Note how the weekly price has touched this trendline of four separate occasions, indicating there is a cyclical element to the ongoing bull market, with a reversion to the mean (the main trendline) when prices become frothy. The run up due to the announcement and subsequent implementation of QE2 is clearly evident, with a stall in prices as The Bernank turned off the (electronic) presses at the end of June.

Gold reached a new high (noted with the horizontal orange line), in early May, which is now being “threatened” as the whiff of QE3 is in the air.

A technical look at this recent action re-introduces the 260 day WMA (grey line) and my favourite secondary trending indicator, the Directional Movement System. In plain English, the DMS comprises 3 lines – the blue represents the strength of positive direction, the red negative, and the grey line is an index reading of direction itself (called the ADX).

The current reading is clearly bullish and rising, but not as strong as recent “take-offs” in February this year, or August 2010. A breakout above the recent historic high with an uptick in the ADX (the grey line) provides a very bullish case to a new rally in gold.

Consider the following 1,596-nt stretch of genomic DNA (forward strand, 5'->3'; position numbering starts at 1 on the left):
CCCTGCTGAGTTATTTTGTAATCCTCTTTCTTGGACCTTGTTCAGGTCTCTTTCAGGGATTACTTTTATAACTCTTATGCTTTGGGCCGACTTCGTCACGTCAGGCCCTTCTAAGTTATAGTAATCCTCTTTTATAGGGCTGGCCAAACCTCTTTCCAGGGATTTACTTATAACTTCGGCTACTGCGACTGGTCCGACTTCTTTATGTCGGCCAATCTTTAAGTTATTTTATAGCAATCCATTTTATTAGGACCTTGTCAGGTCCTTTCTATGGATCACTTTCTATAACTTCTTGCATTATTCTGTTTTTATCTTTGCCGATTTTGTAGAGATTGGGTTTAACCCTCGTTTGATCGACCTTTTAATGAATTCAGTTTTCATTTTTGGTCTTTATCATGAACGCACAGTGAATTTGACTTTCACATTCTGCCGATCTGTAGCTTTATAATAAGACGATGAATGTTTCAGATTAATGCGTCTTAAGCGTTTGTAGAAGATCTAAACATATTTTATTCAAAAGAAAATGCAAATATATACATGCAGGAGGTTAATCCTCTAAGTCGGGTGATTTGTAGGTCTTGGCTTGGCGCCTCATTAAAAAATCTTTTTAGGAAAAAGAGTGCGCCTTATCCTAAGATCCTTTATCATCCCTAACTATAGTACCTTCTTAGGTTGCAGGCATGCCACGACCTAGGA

Daily Charts
Finally, the daily charts – representing the ongoing battle between those trading the “noise” of the market.

Here I’m using daily candlesticks, with a 15 day moving average smoothing out the intra-day trading action (pink line), with the 260 day WMA below (grey line). The horizontal orange line representing the intra-day high of $1575 on May 2 shows how the recent price activity is JUST below. In trading terms, this is called resistance – a ceiling to which prices try to break through (the inverse is support, a “floor” on prices).

The 10 day Directional Movement System shows the bulls are in control (rising blue line) with directional strength rising (rising grey line). Again, more evidence of a bullish bias continuing.